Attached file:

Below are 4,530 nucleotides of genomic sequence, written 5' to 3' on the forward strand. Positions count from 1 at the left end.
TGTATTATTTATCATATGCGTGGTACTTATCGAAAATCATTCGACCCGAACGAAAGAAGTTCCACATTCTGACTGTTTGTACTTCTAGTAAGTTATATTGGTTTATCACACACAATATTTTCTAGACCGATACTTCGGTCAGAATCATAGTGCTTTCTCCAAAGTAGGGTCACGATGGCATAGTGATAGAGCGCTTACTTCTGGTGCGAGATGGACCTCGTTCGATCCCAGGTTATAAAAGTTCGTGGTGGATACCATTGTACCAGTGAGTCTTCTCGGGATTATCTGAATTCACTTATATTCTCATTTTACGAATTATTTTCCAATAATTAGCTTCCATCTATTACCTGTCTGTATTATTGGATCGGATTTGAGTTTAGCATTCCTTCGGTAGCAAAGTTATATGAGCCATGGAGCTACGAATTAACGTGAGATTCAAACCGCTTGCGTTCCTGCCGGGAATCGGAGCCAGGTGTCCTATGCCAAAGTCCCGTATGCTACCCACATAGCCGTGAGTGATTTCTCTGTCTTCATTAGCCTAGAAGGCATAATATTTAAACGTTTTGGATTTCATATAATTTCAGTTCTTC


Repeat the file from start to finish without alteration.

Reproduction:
Below are 4,530 nucleotides of genomic sequence, written 5' to 3' on the forward strand. Positions count from 1 at the left end.
TGTATTATTTATCATATGCGTGGTACTTATCGAAAATCATTCGACCCGAACGAAAGAAGTTCCACATTCTGACTGTTTGTACTTCTAGTAAGTTATATTGGTTTATCACACACAATATTTTCTAGACCGATACTTCGGTCAGAATCATAGTGCTTTCTCCAAAGTAGGGTCACGATGGCATAGTGATAGAGCGCTTACTTCTGGTGCGAGATGGACCTCGTTCGATCCCAGGTTATAAAAGTTCGTGGTGGATACCATTGTACCAGTGAGTCTTCTCGGGATTATCTGAATTCACTTATATTCTCATTTTACGAATTATTTTCCAATAATTAGCTTCCATCTATTACCTGTCTGTATTATTGGATCGGATTTGAGTTTAGCATTCCTTCGGTAGCAAAGTTATATGAGCCATGGAGCTACGAATTAACGTGAGATTCAAACCGCTTGCGTTCCTGCCGGGAATCGGAGCCAGGTGTCCTATGCCAAAGTCCCGTATGCTACCCACATAGCCGTGAGTGATTTCTCTGTCTTCATTAGCCTAGAAGGCATAATATTTAAACGTTTTGGATTTCATATAATTTCAGTTCTTC